His Master’s voice

During the relatively brief Californian chapter of my twenties, I happened to visit a little contemporary art museum in San Francisco the name of which I have no desire to google. I found the majority of the exhibits rather uninteresting and unintelligible (admittedly, my capacity to understand art ends somewhere around the 1960’s). But then, already on my way out, my eyes stumbled upon a very well lit object, the size of a table, made entirely of machined aluminum. God’s Breath Hovering Over the Waters (His Master’s Voice) said the title specifying other uninteresting details such as the artist’s name, year of creation, the materials employed, etc. That sculpture (I don’t know even if it is correct to apply this term to the shiny object) struck me like a lightning bolt and even today, ages hence, it often comes to my mind when I contemplate things eternal.

His Master’s Voice was probably one of the most recognizable trademarks in the recording industry (god also got some traction, so I’m told.) The catchy phrase was the title of a painting by the English artist Francis Barraud from the 1890s. When the painter’s brother Mark died, he inherited an old cylinder phonograph and a Jack Russel Terrier named Nipper (probably not of purest Aryan blood; the nickname stuck as the dog had the despicable habit of biting the guests’ legs.) Some of the phonograph cylinders contained recordings of Mark’s voice. The artist probably found it touching to see Nipper’s keen interest in the recordings of his late master’s voice, and decided to immortalize the scene on canvas.

At the century’s turn, the flat disc record was invented and gramophones quickly supplanted the old fashioned cylinder phonographs. (This was one of the few battles that Thomas Edison fought passionately and, eventually, lost; the other two were the “war of the currents” against Westinghouse, and the insistence on using carbon filaments in light bulbs instead of the much more resistant and manageable ductile tungsten invented by Coolidge.) The newly established Gramophone Company licensed the dog trademark through its US affiliate, the Victor Talking Machine Company. Victor quickly became associated with the dog’s image, and the record buyers were urged to “look for the dog” as an assurance of the company’s uncompromising quality. The company became identified with the His Master’s Voice catchphrase, and started a chain of record shops under the HMV brand. The dog logo survived until the 80’s when audio cassettes and CDs pushed gramophone records out of the market.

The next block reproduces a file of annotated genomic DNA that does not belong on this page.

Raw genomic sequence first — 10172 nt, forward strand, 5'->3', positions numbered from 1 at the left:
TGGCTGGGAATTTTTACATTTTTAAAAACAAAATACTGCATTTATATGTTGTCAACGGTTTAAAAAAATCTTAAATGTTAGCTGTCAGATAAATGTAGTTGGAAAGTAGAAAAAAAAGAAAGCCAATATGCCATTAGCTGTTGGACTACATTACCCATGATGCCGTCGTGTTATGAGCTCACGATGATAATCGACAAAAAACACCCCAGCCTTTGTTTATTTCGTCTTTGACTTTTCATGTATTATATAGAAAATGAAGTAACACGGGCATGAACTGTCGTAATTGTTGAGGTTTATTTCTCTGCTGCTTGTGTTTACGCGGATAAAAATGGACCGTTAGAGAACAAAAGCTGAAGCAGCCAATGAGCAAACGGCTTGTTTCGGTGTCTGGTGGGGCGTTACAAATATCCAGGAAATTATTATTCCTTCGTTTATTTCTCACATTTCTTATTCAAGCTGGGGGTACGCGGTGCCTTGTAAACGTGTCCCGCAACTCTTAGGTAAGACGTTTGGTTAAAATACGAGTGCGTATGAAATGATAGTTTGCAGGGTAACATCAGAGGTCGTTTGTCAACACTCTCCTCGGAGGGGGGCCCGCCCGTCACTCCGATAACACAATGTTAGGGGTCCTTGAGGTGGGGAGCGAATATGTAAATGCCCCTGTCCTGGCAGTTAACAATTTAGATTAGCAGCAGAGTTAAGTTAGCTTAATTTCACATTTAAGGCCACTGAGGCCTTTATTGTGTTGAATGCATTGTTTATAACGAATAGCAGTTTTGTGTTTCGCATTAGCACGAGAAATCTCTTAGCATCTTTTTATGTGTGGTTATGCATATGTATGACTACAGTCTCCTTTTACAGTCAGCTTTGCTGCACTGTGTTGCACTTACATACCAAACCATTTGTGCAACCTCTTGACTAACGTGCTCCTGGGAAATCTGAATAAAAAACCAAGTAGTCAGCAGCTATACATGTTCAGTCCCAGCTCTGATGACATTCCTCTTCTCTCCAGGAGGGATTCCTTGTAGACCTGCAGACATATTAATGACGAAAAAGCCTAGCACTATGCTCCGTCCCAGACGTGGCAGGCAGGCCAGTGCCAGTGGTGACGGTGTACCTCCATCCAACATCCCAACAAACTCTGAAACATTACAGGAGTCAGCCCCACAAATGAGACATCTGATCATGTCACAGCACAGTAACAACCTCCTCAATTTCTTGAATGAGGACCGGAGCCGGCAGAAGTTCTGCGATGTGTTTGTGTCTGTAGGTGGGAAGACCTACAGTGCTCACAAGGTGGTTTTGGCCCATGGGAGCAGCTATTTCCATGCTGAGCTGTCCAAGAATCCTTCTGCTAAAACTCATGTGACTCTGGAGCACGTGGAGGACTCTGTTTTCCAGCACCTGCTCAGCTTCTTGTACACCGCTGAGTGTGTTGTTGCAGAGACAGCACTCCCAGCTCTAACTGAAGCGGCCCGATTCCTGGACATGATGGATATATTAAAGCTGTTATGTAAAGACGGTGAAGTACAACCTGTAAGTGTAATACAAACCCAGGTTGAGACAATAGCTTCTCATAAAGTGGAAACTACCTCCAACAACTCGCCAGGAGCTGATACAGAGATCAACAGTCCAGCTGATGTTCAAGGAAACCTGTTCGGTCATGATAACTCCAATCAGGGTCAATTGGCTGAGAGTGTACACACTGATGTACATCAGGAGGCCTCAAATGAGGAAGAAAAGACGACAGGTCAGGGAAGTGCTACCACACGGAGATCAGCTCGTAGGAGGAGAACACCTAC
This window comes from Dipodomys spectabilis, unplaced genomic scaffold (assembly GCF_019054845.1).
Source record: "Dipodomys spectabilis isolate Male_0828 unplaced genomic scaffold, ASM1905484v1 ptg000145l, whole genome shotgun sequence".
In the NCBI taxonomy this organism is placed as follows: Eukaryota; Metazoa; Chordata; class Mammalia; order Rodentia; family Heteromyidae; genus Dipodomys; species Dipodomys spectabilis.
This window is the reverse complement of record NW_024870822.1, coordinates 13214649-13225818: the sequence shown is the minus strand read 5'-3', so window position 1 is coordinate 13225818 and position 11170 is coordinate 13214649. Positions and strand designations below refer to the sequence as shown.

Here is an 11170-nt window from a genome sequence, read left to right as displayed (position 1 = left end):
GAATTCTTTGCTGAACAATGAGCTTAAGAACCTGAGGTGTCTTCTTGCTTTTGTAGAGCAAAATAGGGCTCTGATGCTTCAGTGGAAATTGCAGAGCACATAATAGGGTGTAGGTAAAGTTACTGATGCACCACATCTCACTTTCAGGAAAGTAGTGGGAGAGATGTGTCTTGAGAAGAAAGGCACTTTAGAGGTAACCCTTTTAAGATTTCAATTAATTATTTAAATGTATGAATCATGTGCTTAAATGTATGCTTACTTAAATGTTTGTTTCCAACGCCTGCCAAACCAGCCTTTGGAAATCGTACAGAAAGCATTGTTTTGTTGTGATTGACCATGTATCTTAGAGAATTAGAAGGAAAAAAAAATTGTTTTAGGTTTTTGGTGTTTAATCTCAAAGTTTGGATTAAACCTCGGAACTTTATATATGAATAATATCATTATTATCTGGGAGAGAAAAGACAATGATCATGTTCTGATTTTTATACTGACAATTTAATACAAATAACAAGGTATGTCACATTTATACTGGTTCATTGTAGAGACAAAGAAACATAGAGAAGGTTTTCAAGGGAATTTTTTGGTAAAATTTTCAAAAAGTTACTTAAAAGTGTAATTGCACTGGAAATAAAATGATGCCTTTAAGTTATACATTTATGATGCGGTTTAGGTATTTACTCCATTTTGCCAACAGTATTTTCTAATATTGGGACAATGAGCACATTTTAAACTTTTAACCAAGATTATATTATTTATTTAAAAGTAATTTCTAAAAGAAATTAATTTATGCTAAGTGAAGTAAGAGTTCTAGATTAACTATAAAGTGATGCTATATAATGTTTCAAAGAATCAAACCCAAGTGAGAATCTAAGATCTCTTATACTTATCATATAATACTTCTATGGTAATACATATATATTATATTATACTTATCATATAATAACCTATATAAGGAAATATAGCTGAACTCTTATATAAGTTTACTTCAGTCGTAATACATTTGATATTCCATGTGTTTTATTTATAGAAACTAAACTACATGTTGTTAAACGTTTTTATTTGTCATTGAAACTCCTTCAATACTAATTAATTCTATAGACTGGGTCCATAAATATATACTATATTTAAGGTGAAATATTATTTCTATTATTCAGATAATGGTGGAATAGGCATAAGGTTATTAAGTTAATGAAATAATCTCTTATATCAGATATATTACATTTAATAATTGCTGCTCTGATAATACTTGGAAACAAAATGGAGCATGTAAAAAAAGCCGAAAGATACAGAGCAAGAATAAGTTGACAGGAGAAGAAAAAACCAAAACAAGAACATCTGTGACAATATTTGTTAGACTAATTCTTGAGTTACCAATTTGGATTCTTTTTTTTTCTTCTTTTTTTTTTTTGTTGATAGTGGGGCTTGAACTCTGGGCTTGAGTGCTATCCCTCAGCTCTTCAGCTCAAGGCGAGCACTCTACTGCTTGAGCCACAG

Joseph Brodsky confessed in one of his essays that “His master’s voice” was his first English utterance as a child, and that it took him almost a decade to realize the meaning of the phrase (he thought all those years that the dog was listening to the recording of its own barking.) I also have a confession to make: when I first came across the doggy brand in my childhood, I briefly shared the same belief.

With some imagination, the shiny aluminum “sculpture” in the SF museum could resemble the amplifier horn of Victor’s phonographs. But no, it unmistakably resembled a different object, a much bigger one — as big as a building. A horn microwave antenna…

In 1964, two physicists Arno Penzias and Robert Woodrow Wilson working for Bell Telephone Laboratories in Holmdel, New Jersey were experimenting with a novel super-sensitive type of an antenna to detect radio waves bouncing off metalized balloon satellites. The research promised to improve satellite communication (the Space Race had already taken off) as well as ICBM detection and interception (the finger was still too nervous on the red button after the Cuba crisis). For an unknown reason, the antenna persistently measured noise two orders of magnitude more intense than the design specifications, spread evenly over the entire sky, present day and night. Theory is when you know everything but nothing works. Practice is when everything works but nobody knows why. That was a combination of theory and practice — nothing worked and nobody knew why. Penzias and Wilson double-checked that the liquid helium was properly cooling the receiver, made sure to exclude radio and radar broadcast interferences, and even removed a few bird nests from the horn and crawled inside to mop the accumulated guano… Nothing! The noise kept showing up insistently. The physicists shrugged their shoulders and concluded that it was not their fault — it must be some yet unknown extra-galactic radio source to create the interference. “That’s not my department” — said Arno Allan Penzias.